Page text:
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How food manufacturers and processors are responding to COVID-19 consumer needs

  • 2.5 min read

Many parts of the economy have ground to a halt during the COVID-19 pandemic, but not food manufacturing and processing.

Consumers are anticipating a lengthy return to normalcy and are unable to shop as regularly as before. So, they’re gravitating towards economical food items that have a long shelf life, such as canned goods. 

That’s what Simon Somogyi, a research fellow at the Arrell Research Institute at the University of Guelph, calls panic buying. It’s unnecessary - the Canadian food supply chain is “rather robust,” he says, and has had a few weeks to adjust to the pandemic. 

Changed shopping habits

It’s clear COVID-19 has changed shopping habits. In some cases, consumer demand is changing production lines.

But looking at store shelves, it’s clear COVID-19 has changed shopping habits. And in some cases, consumer demand is changing production lines, at least temporarily.

For example, across the country, some distillers have used their expertise in alcohol to produce hand sanitizer rather than beer, gin and vodka. 

Rapid changes in the market require agile refinancing and financing options. Debra Wadia, FCC’s Senior Director of Commercial and Corporate Financing for Ontario, and her team are watching the changing market. She says FCC supports the changes in several ways.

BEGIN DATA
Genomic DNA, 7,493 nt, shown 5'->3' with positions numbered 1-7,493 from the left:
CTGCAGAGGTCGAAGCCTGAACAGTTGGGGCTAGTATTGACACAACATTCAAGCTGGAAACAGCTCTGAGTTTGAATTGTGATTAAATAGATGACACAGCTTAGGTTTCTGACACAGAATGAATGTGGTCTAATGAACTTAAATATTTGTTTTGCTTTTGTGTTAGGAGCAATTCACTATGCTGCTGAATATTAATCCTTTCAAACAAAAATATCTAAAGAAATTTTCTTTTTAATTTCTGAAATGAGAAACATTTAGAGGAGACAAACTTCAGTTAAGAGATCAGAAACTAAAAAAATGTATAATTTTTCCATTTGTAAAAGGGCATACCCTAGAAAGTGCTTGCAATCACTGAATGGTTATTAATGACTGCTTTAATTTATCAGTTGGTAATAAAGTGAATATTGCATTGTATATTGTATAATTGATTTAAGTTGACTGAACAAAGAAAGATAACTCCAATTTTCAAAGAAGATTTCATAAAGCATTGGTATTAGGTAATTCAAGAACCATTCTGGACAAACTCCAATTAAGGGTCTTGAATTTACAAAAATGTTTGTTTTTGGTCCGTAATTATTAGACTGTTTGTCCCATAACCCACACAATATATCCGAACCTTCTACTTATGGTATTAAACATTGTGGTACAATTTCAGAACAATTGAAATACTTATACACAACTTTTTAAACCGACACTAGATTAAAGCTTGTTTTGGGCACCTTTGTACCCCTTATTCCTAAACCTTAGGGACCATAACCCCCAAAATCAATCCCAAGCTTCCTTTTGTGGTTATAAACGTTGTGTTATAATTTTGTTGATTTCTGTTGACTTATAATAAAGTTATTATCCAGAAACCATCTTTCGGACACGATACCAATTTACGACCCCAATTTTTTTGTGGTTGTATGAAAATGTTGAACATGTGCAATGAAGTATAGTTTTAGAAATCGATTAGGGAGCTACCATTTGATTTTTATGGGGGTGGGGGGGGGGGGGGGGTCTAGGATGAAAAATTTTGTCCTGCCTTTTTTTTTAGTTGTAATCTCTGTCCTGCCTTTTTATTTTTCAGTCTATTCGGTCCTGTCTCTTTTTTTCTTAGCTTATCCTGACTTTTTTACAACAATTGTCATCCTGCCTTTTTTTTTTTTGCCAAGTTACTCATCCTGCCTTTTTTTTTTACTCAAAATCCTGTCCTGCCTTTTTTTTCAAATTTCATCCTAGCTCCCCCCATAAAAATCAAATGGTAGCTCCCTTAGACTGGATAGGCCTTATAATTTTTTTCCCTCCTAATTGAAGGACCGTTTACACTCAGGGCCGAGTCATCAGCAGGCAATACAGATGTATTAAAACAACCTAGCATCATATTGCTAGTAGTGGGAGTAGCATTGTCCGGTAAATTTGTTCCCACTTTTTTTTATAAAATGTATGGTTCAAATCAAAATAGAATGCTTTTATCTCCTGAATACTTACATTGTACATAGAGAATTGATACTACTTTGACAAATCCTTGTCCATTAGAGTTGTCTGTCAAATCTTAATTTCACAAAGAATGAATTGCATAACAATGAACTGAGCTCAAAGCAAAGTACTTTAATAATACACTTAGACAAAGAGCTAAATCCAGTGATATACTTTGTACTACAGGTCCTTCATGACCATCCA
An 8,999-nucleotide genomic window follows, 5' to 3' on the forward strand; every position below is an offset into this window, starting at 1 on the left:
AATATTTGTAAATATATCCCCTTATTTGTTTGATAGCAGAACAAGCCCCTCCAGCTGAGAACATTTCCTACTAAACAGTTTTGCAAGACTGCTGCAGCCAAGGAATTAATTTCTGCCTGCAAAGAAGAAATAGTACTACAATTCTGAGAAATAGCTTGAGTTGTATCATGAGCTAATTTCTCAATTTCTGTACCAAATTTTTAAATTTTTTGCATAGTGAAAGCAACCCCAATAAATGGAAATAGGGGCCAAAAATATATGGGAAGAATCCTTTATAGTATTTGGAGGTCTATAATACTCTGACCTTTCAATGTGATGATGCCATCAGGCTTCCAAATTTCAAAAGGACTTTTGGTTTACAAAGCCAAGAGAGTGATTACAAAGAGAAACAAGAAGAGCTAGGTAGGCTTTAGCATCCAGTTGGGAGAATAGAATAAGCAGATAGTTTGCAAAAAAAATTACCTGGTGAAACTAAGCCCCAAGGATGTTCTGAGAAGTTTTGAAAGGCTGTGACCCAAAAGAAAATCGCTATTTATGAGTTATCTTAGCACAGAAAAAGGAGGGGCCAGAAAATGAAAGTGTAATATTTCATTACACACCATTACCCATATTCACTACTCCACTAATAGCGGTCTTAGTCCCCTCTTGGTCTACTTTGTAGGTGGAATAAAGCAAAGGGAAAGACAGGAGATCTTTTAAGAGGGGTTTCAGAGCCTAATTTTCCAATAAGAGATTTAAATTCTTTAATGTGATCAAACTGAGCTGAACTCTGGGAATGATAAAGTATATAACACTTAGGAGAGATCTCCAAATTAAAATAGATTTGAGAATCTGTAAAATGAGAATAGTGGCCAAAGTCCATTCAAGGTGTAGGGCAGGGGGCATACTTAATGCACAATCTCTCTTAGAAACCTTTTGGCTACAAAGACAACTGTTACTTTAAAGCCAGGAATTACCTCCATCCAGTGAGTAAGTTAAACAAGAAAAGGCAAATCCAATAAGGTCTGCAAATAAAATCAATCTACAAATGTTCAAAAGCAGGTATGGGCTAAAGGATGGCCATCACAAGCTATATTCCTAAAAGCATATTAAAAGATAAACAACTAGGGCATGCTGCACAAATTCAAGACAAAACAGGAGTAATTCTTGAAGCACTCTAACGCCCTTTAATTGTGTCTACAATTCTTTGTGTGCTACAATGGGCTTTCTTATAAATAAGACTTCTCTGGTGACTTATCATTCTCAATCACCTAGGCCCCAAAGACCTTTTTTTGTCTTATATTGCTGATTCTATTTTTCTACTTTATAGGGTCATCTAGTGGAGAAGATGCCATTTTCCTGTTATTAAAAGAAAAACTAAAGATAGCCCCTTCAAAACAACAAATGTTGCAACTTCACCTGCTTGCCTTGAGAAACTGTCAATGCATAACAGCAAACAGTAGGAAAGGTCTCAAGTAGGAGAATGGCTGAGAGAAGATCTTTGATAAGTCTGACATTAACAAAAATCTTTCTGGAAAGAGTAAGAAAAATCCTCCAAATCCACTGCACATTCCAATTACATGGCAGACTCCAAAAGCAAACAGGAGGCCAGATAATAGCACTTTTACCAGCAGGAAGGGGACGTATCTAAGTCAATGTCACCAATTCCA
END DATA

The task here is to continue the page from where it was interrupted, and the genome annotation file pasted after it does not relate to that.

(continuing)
One approach is with financing for new or growing market opportunities for suppliers. Previously selling to fresh markets like restaurants, some suppliers are seeking new opportunities since restaurants are closed as a result of bans on public gatherings.

“For consumers, it’s mostly about discretionary spending now,” Wadia says. “Demand may be falling for high-cost food and rising for canned products like soup. Processors and manufacturers are looking to suppliers who can fill it. That’s an opportunity for all concerned.”

Some markets have dried up, but Wadia says consumers are adding more fresh produce to their shopping lists when they patronize supermarkets or other retail food chains. 

In turn, those companies are looking to commercial greenhouses for greater quantities of commodities such as strawberries, cucumbers and peppers. 

New challenges for suppliers

This activity presents new challenges for some suppliers. For example, companies that rely on foreign workers for manual labour may need additional housing to accommodate isolation period requirements.

“Their housing costs may well go up,” Wadia says, noting increased credit lines could help.

Another approach is to partner with other lending institutions. Michael Hoffort, FCC President and CEO, says supporting the industry will take strong collaboration between banks, credit unions, FCC and other financial institutions.

“FCC has served as a strong and stable industry presence for over 60 years, and this current situation is no different,” Hoffort says. “We’ll be working in partnership with other financial providers to offer the solutions needed by the agriculture and food industry to take on the challenges ahead.”

Bottom line

COVID-19 is impacting consumer buying habits and having an impact on the food supply markets. New opportunities for food processors and manufacturers are opening up, including determining how to meet the changing consumer demands and finding new sales channels. 

Article by: Owen Roberts